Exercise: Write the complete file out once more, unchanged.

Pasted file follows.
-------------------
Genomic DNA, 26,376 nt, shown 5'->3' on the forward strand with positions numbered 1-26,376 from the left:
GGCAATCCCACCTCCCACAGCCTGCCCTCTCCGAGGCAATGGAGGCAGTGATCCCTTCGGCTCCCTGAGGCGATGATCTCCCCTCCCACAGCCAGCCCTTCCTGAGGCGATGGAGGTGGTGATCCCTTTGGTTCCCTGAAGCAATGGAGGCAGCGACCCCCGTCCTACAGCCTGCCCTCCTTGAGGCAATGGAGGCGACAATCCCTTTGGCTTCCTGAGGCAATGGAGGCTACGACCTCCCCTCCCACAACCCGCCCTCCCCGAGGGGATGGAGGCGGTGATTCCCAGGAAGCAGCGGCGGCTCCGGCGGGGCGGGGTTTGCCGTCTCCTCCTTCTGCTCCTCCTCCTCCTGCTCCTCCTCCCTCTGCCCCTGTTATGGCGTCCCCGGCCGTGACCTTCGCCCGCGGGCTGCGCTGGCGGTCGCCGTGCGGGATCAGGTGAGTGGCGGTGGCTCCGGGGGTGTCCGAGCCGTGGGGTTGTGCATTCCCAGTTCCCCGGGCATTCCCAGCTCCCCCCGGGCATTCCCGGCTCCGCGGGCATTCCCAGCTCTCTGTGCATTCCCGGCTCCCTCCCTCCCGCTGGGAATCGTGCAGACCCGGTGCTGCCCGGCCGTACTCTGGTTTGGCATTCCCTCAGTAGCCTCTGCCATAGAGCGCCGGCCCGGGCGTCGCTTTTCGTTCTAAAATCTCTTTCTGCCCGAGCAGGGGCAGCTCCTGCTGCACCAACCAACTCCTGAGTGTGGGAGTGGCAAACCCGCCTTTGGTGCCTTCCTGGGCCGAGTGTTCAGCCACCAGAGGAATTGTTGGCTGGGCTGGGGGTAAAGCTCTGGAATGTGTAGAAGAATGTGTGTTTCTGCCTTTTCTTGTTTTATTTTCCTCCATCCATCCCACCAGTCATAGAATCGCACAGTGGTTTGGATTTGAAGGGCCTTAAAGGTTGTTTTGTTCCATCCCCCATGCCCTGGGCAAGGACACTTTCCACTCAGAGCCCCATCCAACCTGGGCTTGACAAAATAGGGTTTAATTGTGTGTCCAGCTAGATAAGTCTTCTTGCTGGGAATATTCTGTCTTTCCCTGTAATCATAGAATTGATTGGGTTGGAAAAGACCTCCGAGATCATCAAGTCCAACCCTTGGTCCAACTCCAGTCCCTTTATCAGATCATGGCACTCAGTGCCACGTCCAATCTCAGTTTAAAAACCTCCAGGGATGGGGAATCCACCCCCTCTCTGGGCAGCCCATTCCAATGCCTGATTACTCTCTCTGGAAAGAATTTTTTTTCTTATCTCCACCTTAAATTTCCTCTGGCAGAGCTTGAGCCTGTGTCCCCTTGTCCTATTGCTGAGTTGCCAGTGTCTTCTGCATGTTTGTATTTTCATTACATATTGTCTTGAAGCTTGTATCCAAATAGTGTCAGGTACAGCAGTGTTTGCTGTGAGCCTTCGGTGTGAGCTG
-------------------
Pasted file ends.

Genomic DNA, 26,376 nt, shown 5'->3' on the forward strand with positions numbered 1-26,376 from the left:
GGCAATCCCACCTCCCACAGCCTGCCCTCTCCGAGGCAATGGAGGCAGTGATCCCTTCGGCTCCCTGAGGCGATGATCTCCCCTCCCACAGCCAGCCCTTCCTGAGGCGATGGAGGTGGTGATCCCTTTGGTTCCCTGAAGCAATGGAGGCAGCGACCCCCGTCCTACAGCCTGCCCTCCTTGAGGCAATGGAGGCGACAATCCCTTTGGCTTCCTGAGGCAATGGAGGCTACGACCTCCCCTCCCACAACCCGCCCTCCCCGAGGGGATGGAGGCGGTGATTCCCAGGAAGCAGCGGCGGCTCCGGCGGGGCGGGGTTTGCCGTCTCCTCCTTCTGCTCCTCCTCCTCCTGCTCCTCCTCCCTCTGCCCCTGTTATGGCGTCCCCGGCCGTGACCTTCGCCCGCGGGCTGCGCTGGCGGTCGCCGTGCGGGATCAGGTGAGTGGCGGTGGCTCCGGGGGTGTCCGAGCCGTGGGGTTGTGCATTCCCAGTTCCCCGGGCATTCCCAGCTCCCCCCGGGCATTCCCGGCTCCGCGGGCATTCCCAGCTCTCTGTGCATTCCCGGCTCCCTCCCTCCCGCTGGGAATCGTGCAGACCCGGTGCTGCCCGGCCGTACTCTGGTTTGGCATTCCCTCAGTAGCCTCTGCCATAGAGCGCCGGCCCGGGCGTCGCTTTTCGTTCTAAAATCTCTTTCTGCCCGAGCAGGGGCAGCTCCTGCTGCACCAACCAACTCCTGAGTGTGGGAGTGGCAAACCCGCCTTTGGTGCCTTCCTGGGCCGAGTGTTCAGCCACCAGAGGAATTGTTGGCTGGGCTGGGGGTAAAGCTCTGGAATGTGTAGAAGAATGTGTGTTTCTGCCTTTTCTTGTTTTATTTTCCTCCATCCATCCCACCAGTCATAGAATCGCACAGTGGTTTGGATTTGAAGGGCCTTAAAGGTTGTTTTGTTCCATCCCCCATGCCCTGGGCAAGGACACTTTCCACTCAGAGCCCCATCCAACCTGGGCTTGACAAAATAGGGTTTAATTGTGTGTCCAGCTAGATAAGTCTTCTTGCTGGGAATATTCTGTCTTTCCCTGTAATCATAGAATTGATTGGGTTGGAAAAGACCTCCGAGATCATCAAGTCCAACCCTTGGTCCAACTCCAGTCCCTTTATCAGATCATGGCACTCAGTGCCACGTCCAATCTCAGTTTAAAAACCTCCAGGGATGGGGAATCCACCCCCTCTCTGGGCAGCCCATTCCAATGCCTGATTACTCTCTCTGGAAAGAATTTTTTTTCTTATCTCCACCTTAAATTTCCTCTGGCAGAGCTTGAGCCTGTGTCCCCTTGTCCTATTGCTGAGTTGCCAGTGTCTTCTGCATGTTTGTATTTTCATTACATATTGTCTTGAAGCTTGTATCCAAATAGTGTCAGGTACAGCAGTGTTTGCTGTGAGCCTTCGGTGTGAGCTG